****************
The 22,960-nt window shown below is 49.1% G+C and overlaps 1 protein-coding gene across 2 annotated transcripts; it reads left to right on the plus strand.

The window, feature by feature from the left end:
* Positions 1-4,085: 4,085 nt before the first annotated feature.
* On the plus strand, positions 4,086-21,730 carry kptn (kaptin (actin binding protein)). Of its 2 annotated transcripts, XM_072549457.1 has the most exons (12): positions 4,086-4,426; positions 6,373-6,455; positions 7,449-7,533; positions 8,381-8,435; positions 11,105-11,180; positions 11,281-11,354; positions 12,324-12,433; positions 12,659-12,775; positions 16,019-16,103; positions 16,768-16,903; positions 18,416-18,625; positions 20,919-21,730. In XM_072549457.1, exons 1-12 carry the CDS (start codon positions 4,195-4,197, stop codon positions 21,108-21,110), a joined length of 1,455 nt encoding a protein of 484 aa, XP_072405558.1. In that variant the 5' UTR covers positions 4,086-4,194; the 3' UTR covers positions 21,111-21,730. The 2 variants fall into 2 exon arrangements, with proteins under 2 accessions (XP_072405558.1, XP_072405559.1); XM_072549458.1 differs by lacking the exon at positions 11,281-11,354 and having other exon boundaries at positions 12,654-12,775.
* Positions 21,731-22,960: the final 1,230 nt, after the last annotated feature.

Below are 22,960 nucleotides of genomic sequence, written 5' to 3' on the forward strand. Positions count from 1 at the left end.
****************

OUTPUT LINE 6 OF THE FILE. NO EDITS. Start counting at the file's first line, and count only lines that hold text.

Below are 22,960 nucleotides of genomic sequence, written 5' to 3' on the forward strand. Positions count from 1 at the left end.